“Existing-home sales – including single-family, townhomes, condominiums and co-ops – fell 16.7 percent to a seasonally adjusted annual rate1 of 5.45 million units in December from 6.54 million in November, but remain 15.0 percent above the 4.74 million-unit level in December 2008.
For all of 2009 there were 5,156,000 existing-home sales, which was 4.9 percent higher than the 4,913,000 transactions recorded in 2008; it was the first annual sales gain since 2005.”
Don’t read too much into the increase in price — the big drop off in first time buyers likely skewed the purchases away from smaller, cheaper, starter homes.
Looking more closely at the data, a few interesting factors jump out:
• While the monthly data was horrific — down 16.7% — the more important year-over-year numbers were a solid +15%;
• On a percentage basis, the 16.7% monthly decline was the largest on record, dating back to 1968;
• Single-family home sales fell 16.8% (SAAR 4.79 million) and are 12.7% above the 4.25 million level in December 2008.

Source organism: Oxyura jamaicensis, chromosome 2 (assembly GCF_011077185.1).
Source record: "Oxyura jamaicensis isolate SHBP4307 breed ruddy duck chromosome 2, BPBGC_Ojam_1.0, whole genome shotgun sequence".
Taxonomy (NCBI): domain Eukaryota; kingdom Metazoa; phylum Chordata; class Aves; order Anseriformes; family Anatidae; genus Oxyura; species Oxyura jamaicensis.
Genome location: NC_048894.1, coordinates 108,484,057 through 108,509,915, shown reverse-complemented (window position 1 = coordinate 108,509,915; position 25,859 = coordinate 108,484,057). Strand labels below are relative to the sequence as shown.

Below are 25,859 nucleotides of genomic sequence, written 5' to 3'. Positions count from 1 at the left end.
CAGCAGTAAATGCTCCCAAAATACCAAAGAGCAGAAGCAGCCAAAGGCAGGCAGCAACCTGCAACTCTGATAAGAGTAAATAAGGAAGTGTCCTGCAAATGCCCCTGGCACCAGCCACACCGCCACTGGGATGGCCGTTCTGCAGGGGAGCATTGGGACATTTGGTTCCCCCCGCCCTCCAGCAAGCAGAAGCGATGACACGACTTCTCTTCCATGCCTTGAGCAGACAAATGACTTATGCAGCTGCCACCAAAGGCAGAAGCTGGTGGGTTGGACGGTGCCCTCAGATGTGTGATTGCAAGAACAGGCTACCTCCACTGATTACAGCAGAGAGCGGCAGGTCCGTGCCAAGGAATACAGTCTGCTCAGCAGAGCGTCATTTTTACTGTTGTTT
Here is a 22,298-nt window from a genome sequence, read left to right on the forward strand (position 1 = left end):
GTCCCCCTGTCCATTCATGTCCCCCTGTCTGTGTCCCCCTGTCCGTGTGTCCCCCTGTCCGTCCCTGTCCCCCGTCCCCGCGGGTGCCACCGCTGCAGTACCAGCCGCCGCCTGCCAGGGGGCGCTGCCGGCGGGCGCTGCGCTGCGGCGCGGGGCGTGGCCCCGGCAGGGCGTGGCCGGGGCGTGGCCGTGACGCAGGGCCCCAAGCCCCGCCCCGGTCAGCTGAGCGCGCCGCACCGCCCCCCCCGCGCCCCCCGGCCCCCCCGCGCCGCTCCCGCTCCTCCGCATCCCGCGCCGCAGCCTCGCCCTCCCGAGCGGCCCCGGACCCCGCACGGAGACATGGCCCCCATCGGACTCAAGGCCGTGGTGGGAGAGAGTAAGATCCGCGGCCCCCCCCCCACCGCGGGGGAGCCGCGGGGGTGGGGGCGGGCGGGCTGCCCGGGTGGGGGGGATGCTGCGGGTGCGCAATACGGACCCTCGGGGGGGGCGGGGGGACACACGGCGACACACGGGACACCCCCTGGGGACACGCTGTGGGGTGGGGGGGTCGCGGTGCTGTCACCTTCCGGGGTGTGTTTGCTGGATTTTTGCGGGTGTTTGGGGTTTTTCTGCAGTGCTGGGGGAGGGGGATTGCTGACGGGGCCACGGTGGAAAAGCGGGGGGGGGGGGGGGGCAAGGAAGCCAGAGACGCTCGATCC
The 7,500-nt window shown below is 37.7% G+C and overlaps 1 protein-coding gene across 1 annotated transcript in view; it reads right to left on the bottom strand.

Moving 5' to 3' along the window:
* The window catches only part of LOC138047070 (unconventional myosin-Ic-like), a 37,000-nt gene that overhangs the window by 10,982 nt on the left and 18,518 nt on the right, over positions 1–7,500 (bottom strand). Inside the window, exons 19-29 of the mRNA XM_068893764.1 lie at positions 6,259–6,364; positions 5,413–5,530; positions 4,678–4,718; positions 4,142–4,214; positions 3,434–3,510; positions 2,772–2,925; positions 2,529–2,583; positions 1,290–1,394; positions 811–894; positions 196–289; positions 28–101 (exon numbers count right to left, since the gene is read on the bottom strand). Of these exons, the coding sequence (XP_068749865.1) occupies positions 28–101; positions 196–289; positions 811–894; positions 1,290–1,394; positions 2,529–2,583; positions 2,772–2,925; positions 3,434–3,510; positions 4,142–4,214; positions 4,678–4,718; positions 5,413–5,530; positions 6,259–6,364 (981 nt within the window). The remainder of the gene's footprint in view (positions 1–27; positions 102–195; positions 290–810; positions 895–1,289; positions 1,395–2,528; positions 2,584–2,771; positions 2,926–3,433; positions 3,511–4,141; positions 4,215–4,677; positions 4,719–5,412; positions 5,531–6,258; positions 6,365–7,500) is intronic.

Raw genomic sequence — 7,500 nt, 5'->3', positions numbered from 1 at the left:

• For all of 2009, single-family sales rose 5.0% to 4,566,000.
• First-time buyers purchased 43% of homes, down from 51% in November, according to a NAR survey.
• Median existing-home price for all housing types was $178,300 in December 2009 — a gain of 1.5% higher vs December 2008.
• Total housing inventory at the end of the year was down 6.6% to 3.29 million existing homes for sale — a 7.2-month supply;
• Raw inventory is 11.1% a year ago, the lowest level since March 2006;
More data coming later this week . . .
Here is my favorite Housing graph, the NonSeasonally Adjusted Chart for Existing Home Sales
Courtesy of Calculated Risk
December Existing-Home Sales Down but Prices Rise; 2009 Sales Up
NAR, January 25, 2010